HERE in the center of Africa's Muslim world, in a bare room on a narrow paved street shared by old cars, motorbikes used as taxis, herds of scrawny cattle, and occasional camels, five barefoot young boys in shorts and loose shirts sit quietly on the concrete floor. One of them leans forward. His eyes following the dark brown finger of his teacher as it moves slowly across a line of handwritten Arabic script in the Muslim holy book, the Koran.
But as this centuries-old tradition of learning to read by learning the word of God, or Allah, is played out in one of scores of tiny Koranic schools in Sokoto, change is seeping into this historic city at the edge of the Sahara Desert, and into the lives of many Nigerian Muslims.
These changes are important to the future of Africa. Nigeria, with the largest concentration of Muslims in sub-Saharan Africa, is one of the critical places where the huge wave of north African Islam rubs up against the bulk of black Africa, which is mostly Christian.
Peace and harmony have often been illusive goals in the world of Nigerian Muslims. Some two centuries ago, Muslim leader Usman don Fodio struck out from Sokoto on a jihad, or holy war, against non-Muslims in a vast region, forcing the conquered to convert to Islam.
Then in March 1903 a British military expedition some 1,000-men strong used modern rifles to wipe out - in just 90 minutes - a 4,000-man Muslim force equipped with spears, bows and arrows, and some old guns, and began a long period of British occupation and domination.
RELIGIOUS harmony in Nigeria could point the way for peaceful relations in other Muslim-Christian countries across the mid-belt of Africa.
One key to such harmony may come from a fact not always apparent to outsiders: Nigeria's Muslims are not a monolithic, like-thinking block. They are, in fact, diverse in their views on both social and political issues.
And it is this diversity that may lead more Muslims to closer cooperation with Christians on political and social issues, helping Nigeria avoid repetitions of the kind of Christian-Muslim violence that has struck the country periodically - most recently in 1987.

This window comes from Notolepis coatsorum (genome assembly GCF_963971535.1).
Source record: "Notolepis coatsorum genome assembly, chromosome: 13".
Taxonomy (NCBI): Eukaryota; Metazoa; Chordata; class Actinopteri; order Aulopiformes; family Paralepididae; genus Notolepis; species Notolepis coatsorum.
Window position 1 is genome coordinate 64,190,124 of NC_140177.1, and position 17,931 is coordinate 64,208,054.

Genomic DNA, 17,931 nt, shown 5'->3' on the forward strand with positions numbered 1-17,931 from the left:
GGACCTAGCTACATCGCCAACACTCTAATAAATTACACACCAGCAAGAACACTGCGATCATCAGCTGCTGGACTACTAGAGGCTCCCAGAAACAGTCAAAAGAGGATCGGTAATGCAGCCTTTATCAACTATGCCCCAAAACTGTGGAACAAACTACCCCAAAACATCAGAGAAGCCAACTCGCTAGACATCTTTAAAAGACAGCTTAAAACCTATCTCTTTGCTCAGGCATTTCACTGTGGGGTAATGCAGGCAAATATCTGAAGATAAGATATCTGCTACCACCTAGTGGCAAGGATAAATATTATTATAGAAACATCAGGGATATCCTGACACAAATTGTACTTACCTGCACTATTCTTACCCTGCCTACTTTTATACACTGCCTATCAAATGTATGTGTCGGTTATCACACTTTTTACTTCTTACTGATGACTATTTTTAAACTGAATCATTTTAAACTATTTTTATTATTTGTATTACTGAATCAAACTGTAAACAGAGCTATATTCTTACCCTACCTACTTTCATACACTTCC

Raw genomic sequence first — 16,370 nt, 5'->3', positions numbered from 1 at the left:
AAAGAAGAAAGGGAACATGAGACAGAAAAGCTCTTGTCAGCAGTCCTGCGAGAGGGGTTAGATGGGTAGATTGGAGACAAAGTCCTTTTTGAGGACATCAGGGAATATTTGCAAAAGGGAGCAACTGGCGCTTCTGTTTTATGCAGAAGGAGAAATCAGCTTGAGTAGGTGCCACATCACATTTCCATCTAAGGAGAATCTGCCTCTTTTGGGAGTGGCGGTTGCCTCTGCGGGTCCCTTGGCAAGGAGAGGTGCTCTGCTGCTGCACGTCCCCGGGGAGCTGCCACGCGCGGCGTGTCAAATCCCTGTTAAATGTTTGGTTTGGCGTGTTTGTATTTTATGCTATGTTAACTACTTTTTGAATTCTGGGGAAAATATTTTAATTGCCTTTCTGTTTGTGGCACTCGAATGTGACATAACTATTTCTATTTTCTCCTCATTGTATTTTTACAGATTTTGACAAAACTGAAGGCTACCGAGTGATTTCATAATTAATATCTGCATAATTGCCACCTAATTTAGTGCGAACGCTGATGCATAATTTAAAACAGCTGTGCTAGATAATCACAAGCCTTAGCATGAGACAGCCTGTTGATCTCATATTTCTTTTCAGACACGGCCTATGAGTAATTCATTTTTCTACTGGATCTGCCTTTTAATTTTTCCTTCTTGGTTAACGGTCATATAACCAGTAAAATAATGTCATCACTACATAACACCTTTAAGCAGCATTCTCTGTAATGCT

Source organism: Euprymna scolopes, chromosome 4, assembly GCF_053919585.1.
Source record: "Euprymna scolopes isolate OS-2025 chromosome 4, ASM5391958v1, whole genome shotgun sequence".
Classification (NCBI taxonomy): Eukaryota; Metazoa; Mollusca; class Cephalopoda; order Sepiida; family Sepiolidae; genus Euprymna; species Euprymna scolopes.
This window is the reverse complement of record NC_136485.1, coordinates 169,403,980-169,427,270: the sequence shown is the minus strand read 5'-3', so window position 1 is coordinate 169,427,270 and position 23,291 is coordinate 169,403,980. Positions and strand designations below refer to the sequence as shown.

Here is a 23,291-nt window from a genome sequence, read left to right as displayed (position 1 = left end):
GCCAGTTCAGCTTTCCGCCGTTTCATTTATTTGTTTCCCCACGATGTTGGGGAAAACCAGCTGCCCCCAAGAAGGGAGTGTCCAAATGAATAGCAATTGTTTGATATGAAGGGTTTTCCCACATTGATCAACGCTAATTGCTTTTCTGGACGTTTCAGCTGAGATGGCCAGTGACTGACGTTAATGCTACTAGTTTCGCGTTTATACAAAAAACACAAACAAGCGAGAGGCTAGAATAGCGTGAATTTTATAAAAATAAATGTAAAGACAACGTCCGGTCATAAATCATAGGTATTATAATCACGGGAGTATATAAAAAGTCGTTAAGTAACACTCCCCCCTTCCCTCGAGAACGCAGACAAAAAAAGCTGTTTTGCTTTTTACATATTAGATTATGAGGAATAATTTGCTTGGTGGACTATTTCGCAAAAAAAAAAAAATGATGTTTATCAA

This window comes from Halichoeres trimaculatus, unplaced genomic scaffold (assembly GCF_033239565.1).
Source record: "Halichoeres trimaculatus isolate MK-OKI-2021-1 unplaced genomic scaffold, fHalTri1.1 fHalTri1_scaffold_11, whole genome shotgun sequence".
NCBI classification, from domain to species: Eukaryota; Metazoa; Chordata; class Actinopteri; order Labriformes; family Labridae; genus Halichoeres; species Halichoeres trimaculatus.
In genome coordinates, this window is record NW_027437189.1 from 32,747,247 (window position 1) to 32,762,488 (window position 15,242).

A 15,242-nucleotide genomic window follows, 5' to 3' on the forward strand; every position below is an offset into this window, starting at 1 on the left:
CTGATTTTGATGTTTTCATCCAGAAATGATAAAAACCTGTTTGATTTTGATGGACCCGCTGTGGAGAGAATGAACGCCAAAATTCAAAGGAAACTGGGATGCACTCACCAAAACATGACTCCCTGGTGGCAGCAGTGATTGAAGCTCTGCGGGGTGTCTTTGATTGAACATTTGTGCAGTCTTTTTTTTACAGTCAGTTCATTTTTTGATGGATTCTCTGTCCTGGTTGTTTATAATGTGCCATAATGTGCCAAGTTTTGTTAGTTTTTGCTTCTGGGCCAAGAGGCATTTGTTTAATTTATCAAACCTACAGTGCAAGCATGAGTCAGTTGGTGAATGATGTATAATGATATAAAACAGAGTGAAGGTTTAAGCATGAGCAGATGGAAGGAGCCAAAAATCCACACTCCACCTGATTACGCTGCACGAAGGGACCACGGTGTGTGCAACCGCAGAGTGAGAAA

Part of the change in the world of Nigerian Muslims comes from within: Some Muslims are adopting more-liberal, less-strict social behavior than in the past, while others are searching for fresh meaning in life through a return to fundamental Islamic purity, as they see it.
Muhammud Jega is a lecturer at the Osman Don Fodio University in Sokoto. He says that over the past 10 to 15 years many Nigerian Muslims have stopped viewing Western education ``as an instrument of Christianity. And people are now more tolerant of the rights of women. There's a lot of abuse still, but people are more tolerant in that regard now. And people do not generally mind too much how people dress and how they live their lives.''
Part of the change is from the outside. A Muslim general, Ibrahim Babangida, Nigeria's head of state, runs the country from a military barracks in Lagos, far to the south. He is directing the formation of a two-party, civilian system as part of an announced transition from military to civilian rule by 1992.
But with two major religions in Nigeria - Islam and Christianity - will the parties turn out to be one Muslim and one Christian? Such a ``polarization would tear the country apart,'' says Islamic scholar Ahmed Muhammed Kani.
But he and other Nigerian scholars and politicians say the Muslims of northern Nigeria range from politically very conservative to very liberal and are likely to be attracted to both parties - one of which is left of center, the other right of center.
``You'll not find a completely Muslim bloc, and on the other side a completely Christian bloc,'' says Dr. Kani.
Muslims are likely to go into both parties, he says, because of their divergent views on such issues as distribution of national wealth. Some Muslims want more government help for the poor, others want a greater emphasis on private enterprise.
Muslim political leader Muhammad Arzika offers another reason why Muslims are likely to split into both parties: to win elections. The country is too big for an all-Muslim or an all-Christian party to win enough support nationally to capture the presidency in the elections slated for 1992, he says.
So as a matter of practicality, Nigeria is ``moving toward ideological politics,'' where the importance of religion in politics is giving way to political ideas and where a significant number of Muslims follow some Muslim politicians into coalition politics with Christians.
Still, many uneducated or more traditional Muslims may wait to see which way their Muslim leaders are leaning before selecting a party. And most Nigerian analysts still expect one party to be predominantly Muslim and the other to be predominantly Christian.
But key religious leaders, including the Sultan of Sokoto, traditionally recognized as the spiritual leader of all Muslims in and around Nigeria, are counseling Muslims to practise religious tolerance.
There should be ``unity among Muslims,'' the sultan, Ibrahim Dasuki, said in an interview here. But, he added, speaking of other religions, ``we have to tolerate each other, we have to recognize the right of each other to live in peace and harmony.''